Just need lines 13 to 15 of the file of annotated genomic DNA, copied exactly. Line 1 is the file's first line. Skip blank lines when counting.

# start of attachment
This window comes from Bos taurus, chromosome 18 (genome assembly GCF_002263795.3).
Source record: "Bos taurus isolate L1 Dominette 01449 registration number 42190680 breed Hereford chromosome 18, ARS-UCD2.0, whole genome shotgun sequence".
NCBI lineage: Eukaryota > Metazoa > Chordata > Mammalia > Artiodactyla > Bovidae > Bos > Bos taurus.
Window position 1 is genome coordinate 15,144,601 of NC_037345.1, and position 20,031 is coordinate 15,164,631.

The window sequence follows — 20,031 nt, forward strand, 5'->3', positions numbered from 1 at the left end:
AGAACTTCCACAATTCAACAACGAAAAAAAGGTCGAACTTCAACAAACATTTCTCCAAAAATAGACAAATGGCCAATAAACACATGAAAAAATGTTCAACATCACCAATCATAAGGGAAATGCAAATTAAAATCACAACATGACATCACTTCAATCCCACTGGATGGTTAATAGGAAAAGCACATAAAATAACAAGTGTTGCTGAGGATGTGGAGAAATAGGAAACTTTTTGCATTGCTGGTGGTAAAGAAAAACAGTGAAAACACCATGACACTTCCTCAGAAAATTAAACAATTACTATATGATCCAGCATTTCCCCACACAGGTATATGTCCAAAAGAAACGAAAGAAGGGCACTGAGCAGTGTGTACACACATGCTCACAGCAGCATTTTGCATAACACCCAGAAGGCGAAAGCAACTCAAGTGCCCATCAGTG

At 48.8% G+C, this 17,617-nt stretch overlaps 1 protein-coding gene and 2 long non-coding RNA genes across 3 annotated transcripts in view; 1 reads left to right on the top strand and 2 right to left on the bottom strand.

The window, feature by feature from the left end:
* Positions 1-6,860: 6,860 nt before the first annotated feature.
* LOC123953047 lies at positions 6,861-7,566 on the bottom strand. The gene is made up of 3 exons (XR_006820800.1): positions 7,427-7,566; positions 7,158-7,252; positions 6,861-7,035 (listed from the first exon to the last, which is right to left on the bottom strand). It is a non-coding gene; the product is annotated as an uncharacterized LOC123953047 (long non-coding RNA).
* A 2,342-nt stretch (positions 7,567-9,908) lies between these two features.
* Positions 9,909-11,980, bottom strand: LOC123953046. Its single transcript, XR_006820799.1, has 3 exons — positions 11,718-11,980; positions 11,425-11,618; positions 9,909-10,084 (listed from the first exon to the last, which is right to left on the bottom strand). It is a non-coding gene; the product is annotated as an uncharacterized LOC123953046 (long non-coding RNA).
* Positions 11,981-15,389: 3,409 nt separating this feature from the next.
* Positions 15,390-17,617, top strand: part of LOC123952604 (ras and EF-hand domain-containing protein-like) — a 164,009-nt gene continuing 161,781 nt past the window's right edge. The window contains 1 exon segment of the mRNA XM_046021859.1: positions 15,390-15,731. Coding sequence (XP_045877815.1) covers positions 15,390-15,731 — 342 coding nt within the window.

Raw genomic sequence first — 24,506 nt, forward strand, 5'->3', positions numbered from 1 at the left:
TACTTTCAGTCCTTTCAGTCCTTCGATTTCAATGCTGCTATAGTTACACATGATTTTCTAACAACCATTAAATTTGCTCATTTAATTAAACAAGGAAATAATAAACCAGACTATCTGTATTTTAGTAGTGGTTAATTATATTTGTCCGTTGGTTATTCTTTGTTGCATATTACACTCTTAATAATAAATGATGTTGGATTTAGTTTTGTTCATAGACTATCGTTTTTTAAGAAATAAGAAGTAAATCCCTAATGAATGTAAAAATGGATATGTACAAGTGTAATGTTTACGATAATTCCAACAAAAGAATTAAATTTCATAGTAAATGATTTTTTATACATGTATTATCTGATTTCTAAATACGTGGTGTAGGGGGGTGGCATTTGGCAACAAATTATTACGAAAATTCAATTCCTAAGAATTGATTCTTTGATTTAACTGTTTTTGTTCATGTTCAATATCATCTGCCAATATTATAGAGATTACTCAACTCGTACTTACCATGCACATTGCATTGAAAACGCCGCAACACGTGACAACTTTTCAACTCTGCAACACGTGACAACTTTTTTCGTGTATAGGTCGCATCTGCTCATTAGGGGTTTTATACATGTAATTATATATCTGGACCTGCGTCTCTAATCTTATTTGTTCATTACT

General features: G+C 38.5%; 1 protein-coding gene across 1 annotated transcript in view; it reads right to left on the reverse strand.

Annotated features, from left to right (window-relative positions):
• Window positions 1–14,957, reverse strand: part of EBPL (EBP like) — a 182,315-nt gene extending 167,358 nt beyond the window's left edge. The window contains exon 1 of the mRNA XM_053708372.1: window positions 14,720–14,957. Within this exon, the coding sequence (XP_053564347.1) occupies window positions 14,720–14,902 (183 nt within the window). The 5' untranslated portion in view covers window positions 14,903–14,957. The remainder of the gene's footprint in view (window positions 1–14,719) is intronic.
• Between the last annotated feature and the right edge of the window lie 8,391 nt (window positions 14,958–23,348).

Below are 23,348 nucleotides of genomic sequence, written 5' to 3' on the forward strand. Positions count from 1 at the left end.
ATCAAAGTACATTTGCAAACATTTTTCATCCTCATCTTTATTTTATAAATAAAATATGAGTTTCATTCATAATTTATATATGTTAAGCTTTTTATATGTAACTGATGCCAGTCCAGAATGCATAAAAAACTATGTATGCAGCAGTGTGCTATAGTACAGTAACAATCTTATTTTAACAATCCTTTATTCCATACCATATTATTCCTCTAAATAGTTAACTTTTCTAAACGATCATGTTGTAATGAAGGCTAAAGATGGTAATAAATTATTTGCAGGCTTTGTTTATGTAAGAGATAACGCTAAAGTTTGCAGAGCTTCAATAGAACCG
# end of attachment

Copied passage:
* Positions 11,981-15,389: 3,409 nt separating this feature from the next.
* Positions 15,390-17,617, top strand: part of LOC123952604 (ras and EF-hand domain-containing protein-like) — a 164,009-nt gene continuing 161,781 nt past the window's right edge. The window contains 1 exon segment of the mRNA XM_046021859.1: positions 15,390-15,731. Coding sequence (XP_045877815.1) covers positions 15,390-15,731 — 342 coding nt within the window.

Raw genomic sequence first — 24,506 nt, forward strand, 5'->3', positions numbered from 1 at the left: